Cruise the Detroit River on a two-hour, narrated Diamond Jack’s River Tour. You’ll likely see huge freighters on the international waterway between the U.S. and Canada. The boat departs twice daily, Thursday through Sunday, from June to September.


If time is tight or you just want an introduction to the city, hop on one of the two-hour tours offered daily by Show Me Detroit. “We understand that Detroit our youngest guests need a more active look at the city and we can blend in a variety of fun (but quick) stops and activities to keep them engaged, allowing the adults to relax and take in the sites,” says co-founder Pat Haller. They even have kiddie car seats.


Mass transportation has never been a priority in the Motor City, where cars rule the roads. The exception is the Detroit People Mover, which circles the downtown district on an elevated, 2.9-mile track. Original art dresses up each of the 13 stations. it’s a fun ride for 75 cents.


Mini burgers of all kinds dominate the menu at Green Dot Stables, a spruced up tavern straight out of 1970 with a horse racing theme. Sure, there’s a Velveeta-topped cheeseburger, but in addition to the quinoa patty don’t miss the Korean slider with peanut butter and kimchi — sliders are $2 and $3 each. Wash them down with a mint julep or other adult beverage.


Detroit’s hardworking waterfront is being transformed from a tangle of factories, docks, railroad tracks and warehouses into a landscaped waterfront open to the public for non-motorized enjoyment of the Detroit River, the half-mile-wide international border shared with Windsor, Canada to the south. The completed portion has benches for watching the shipping and boating traffic, a carousel and fountains irresistible to kids who want to splash.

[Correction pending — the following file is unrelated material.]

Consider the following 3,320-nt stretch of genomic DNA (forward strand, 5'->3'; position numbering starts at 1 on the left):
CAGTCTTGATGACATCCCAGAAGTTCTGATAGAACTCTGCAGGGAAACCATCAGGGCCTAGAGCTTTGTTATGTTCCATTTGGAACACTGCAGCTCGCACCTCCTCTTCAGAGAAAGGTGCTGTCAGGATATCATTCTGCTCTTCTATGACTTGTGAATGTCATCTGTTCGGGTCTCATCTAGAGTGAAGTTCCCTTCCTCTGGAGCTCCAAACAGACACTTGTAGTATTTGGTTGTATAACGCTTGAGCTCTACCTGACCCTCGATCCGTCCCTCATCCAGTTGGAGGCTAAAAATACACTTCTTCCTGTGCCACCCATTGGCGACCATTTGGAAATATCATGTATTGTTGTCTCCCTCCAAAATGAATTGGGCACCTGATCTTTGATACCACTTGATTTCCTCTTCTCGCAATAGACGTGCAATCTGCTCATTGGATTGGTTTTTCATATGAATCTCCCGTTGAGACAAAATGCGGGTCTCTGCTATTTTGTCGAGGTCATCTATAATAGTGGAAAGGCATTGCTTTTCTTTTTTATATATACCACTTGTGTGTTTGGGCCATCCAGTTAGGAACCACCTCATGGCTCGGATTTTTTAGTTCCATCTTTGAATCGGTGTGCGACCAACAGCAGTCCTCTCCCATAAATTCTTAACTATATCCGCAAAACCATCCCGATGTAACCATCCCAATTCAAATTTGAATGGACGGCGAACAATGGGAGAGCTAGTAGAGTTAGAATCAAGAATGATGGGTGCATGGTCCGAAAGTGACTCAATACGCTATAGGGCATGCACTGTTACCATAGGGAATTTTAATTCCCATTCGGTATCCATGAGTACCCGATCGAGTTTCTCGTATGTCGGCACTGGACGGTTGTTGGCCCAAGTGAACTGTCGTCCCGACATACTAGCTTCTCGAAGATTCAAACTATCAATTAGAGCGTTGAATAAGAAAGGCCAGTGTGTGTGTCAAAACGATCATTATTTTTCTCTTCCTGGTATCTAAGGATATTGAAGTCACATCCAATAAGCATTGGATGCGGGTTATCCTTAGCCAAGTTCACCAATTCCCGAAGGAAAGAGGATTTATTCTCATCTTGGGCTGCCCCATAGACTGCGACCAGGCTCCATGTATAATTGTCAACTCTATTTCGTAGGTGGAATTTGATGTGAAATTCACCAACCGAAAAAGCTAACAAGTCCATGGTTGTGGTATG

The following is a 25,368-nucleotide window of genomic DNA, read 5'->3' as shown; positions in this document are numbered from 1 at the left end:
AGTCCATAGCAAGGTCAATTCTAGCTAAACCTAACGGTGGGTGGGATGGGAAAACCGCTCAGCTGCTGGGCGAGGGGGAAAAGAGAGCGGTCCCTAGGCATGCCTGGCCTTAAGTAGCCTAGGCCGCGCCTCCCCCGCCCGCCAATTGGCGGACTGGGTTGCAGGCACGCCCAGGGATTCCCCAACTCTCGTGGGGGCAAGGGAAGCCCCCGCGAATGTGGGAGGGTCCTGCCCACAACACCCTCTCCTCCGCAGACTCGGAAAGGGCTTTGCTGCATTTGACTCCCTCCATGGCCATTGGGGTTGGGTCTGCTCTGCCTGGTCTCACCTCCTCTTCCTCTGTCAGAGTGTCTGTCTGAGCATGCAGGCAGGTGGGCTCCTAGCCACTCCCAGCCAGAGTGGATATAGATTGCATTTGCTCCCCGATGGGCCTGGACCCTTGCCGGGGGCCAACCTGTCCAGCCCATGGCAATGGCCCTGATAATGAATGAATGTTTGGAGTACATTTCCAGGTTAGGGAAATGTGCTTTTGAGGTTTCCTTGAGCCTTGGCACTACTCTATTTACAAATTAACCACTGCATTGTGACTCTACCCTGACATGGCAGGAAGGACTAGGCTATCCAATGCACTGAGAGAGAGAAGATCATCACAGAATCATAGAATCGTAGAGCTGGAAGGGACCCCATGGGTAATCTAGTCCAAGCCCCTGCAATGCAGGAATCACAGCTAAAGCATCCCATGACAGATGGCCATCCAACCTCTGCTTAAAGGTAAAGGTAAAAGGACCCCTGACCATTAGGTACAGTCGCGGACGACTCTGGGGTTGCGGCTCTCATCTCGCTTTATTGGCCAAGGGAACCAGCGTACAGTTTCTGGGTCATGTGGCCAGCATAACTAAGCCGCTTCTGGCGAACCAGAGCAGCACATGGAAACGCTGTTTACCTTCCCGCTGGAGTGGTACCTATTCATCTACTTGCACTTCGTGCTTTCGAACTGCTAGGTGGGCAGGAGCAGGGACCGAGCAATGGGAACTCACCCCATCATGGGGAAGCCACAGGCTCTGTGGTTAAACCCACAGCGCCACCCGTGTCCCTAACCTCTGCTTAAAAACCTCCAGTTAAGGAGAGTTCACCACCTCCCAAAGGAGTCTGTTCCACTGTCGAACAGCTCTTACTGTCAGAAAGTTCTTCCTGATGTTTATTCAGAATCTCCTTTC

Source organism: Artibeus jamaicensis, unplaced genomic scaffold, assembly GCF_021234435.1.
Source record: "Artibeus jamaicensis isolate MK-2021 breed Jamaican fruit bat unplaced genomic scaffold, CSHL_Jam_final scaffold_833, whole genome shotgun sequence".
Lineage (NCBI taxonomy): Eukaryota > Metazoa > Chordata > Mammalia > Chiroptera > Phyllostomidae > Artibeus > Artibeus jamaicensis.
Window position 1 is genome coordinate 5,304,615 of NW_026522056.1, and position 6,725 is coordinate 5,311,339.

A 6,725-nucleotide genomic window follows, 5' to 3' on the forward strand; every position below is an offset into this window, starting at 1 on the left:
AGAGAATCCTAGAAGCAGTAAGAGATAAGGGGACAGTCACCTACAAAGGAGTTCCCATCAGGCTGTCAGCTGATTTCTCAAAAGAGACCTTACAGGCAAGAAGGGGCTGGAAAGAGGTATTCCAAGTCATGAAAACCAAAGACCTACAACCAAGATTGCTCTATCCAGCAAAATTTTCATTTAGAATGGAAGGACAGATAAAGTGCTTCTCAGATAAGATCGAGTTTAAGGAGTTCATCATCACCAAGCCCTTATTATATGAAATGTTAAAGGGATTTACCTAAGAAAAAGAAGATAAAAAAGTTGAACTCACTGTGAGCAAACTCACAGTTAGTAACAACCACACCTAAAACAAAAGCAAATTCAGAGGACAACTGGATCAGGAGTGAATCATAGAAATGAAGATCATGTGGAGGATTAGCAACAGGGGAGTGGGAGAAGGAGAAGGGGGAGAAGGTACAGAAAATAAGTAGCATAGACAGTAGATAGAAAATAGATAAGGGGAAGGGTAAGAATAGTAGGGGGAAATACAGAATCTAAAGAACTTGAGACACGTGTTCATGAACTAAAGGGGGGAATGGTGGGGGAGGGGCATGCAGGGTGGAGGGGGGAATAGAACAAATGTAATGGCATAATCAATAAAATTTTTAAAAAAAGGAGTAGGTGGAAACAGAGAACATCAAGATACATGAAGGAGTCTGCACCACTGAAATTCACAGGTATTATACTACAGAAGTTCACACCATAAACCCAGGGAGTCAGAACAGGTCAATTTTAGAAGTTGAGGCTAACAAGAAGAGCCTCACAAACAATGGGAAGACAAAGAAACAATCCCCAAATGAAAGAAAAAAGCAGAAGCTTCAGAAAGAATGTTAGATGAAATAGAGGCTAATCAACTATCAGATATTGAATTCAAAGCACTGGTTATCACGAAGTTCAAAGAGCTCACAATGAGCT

Take home a “Detroit Hustles Harder” t-shirt from Division Street Boutique, a Detroit-centric memento from City Bird or Detroit Mercantile Co., handcrafted watch or bicycle built by Shinola, a seatbelt purse from Pure Detroit or Arts & Crafts-style ceramics handcrafted at Pewabic Pottery since 1903.


Even if you’re not a fan of the Detroit baseball team, a game at Comerica Park is a fun outing with plenty of diversions like the tiger carousel, baseball Ferris wheel and batting cage. Kids like to have their pictures taken with the towering tiger on the plaza outside of the gates.


Examine the elaborate graffiti that lines the Dequindre Cut, a 1.35-mile recreational path that follows a former railroad line from the RiverWalk to Eastern Market. The 20-foot-wide paved route is open to pedestrians and bicycles.


Taste the local car culture in this vintage auto repair shop refitted as a restaurant. The brick walls, concrete floor and rafters are original to the 1919 structure, located on Woodward Avenue in the north Detroit suburb of Berkley (convenient to the Detroit Zoo). Rave-worthy mac and cheese tops the menu of burgers, noodle bowls and pizza from the coal-fired oven.


Rent bicycles and explore the city on two wheels. Venture out on your own, join a scheduled tour or have one designed to match your interests. Tandems, kids’ bikes, child seats, tag-a-longs and trailers available. Helmets and locks included.


This lively restaurant serves Tex-Mex favorites at family-friendly prices in Southwest Detroit’s Mexicantown. Find more authentic fare at Taqueria Nuestra Familia.


Sourdoughs, whole wheat, ryes, baguettes and ciabatta are among the favorite loaves at Avalon International Breads, and the cafe serves a seasonal menu of sandwiches and salads. Sweet treats include cookies, scones and vegan muffins and fruit bars.


Detroit’s 125-acre park is home to 265 species. Don’t miss the Arctic Ring of Life and its walk through a 70-foot-long clear tube under the polar bears and seals swimming in their 190,000-gallon saltwater tank (a transparent barrier keeps them apart). Located in Royal Oak, a couple of miles north of the Detroit city limits.

This article originally appeared in the 2014 spring/summer issue of Experience Michigan magazine. The contents of this article were checked for accuracy when it was published; however, it’s possible some of the information has changed. We recommend you call first if you have specific questions for the destinations, attractions or restaurants mentioned in this article. 

No portion of this article or magazine may be reproduced without prior written permission by the publisher.


Kath Usitalo is the author of three books, “Secret Upper Peninsula: A Guide to the Weird, Wonderful, and Obscure,” “100 Things to Do in the Upper Peninsula Before You Die” and “100 Things to Do on Mackinac Island Before You Die.”